Bearer instruments: bearer instrument duty: is a bearer instrument chargeable to Stamp Duty
Following the decisions by the European Court of Justice (ECJ) in October 2009 in the case of HSBC Holdings PLC and Vidacos Nominees Ltd v Commissioners for HM Revenue & Customs (C569/07), and the First-Tier Tribunal [Tax Chamber] (FTT) in March 2012 in the case of HSBC Holdings PLC and the Bank of New York Mellon Corporation v Commissioners for HM Revenue & Customs (TC/2009/16584), HM Revenue & Customs (HMRC) accepts that where shares in a United Kingdom (UK) incorporated company are issued, the imposition of a 1.5 per cent stamp charge is incompatible with European Union law.
HMRC accepts that the ECJ and FTT decisions must equally be interpreted as applying to the charging of ad valorem stamp duty such as that imposed by FA99/SCH15/PARA1:
- on the issue of a bearer instrument in the UK; and
- on the issue of a bearer instrument outside the UK by or on behalf of a UK company, and
A UK company means a company that is formed or established in the UK, or a Societas Europaea i.e. a European company, that has its registered office in the United Kingdom.
In these circumstances and until such time as the provisions of Schedule 15 are amended, HMRC will not seek to collect 1.5 per cent stamp duty under FA99/SCH15/PARA1on the issue of a bearer instrument.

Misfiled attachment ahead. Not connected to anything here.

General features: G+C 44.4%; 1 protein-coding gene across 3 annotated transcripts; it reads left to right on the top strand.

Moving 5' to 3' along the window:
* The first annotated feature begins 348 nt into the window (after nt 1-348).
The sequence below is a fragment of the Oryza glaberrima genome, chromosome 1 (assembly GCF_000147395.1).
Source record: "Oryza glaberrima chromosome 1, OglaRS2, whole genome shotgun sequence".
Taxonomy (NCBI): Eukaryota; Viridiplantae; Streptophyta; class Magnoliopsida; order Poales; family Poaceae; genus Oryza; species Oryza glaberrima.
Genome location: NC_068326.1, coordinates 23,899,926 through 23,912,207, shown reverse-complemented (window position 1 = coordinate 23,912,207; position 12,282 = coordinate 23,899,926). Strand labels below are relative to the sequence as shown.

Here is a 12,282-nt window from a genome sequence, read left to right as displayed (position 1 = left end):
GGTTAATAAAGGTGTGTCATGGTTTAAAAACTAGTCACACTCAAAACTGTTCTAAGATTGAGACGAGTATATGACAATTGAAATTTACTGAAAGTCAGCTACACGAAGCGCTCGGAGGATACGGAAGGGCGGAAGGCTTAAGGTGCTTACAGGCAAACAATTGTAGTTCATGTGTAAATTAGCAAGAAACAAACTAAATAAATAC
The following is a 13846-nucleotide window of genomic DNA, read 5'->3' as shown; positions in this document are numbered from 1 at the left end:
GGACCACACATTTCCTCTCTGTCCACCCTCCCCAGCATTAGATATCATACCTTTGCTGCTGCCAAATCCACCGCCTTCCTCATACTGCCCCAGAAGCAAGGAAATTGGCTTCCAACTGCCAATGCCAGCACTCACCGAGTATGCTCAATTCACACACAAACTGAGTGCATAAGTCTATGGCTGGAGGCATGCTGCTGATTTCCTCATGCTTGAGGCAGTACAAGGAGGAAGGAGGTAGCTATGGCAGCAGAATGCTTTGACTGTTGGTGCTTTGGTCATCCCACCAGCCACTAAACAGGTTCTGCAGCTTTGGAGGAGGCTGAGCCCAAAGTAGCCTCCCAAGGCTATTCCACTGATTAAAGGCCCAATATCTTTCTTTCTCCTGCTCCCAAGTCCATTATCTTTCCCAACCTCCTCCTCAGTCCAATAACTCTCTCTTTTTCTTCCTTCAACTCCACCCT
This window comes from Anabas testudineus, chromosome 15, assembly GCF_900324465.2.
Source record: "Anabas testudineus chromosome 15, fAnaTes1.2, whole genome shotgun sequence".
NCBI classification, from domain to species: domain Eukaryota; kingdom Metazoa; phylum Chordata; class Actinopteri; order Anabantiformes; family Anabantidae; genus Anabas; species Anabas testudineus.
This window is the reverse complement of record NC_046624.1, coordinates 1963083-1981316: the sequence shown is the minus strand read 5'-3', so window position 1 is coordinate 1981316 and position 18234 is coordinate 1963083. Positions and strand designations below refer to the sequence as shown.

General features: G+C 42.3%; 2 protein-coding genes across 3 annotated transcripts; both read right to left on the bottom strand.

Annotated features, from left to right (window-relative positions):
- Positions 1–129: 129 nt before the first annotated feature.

Stamp duty is, however, chargeable (at the rate of 1.5 per cent) by virtue of FA99/SCH15/PARA2 on the transfer in the UK of the stock constituted by or transferable by means of a bearer instrument, if stamp duty was not chargeable on issue of the above mentioned bearer instrument, and:
- duty would be due as a transfer on sale if the transfer were effected by an instrument other than a bearer instrument; or
- the stock constituted by or transferable by means of a bearer instrument consists of units under a unit trust scheme.
In the case of a deposit certificate in respect of a single non-UK company, or an instrument issued by a non-UK company that is a bearer instrument by usage (and is not otherwise within the definition of ‘bearer instrument as described in FA99/SCH15/PARA3 ), the duty is 0.2 per cent of the market value of the stock constituted by or transferable by means of the instrument.
Secondary trading and transfer of a UK bearer instrument is also not subject to stamp duty, but a charge to Stamp Duty Reserve Tax (SDRT) can arise under certain circumstances. For advice on SDRT charges applying to bearer securities, see STSM067000
The Bearer Instrument stamp duty rates of charge are described in STSM063010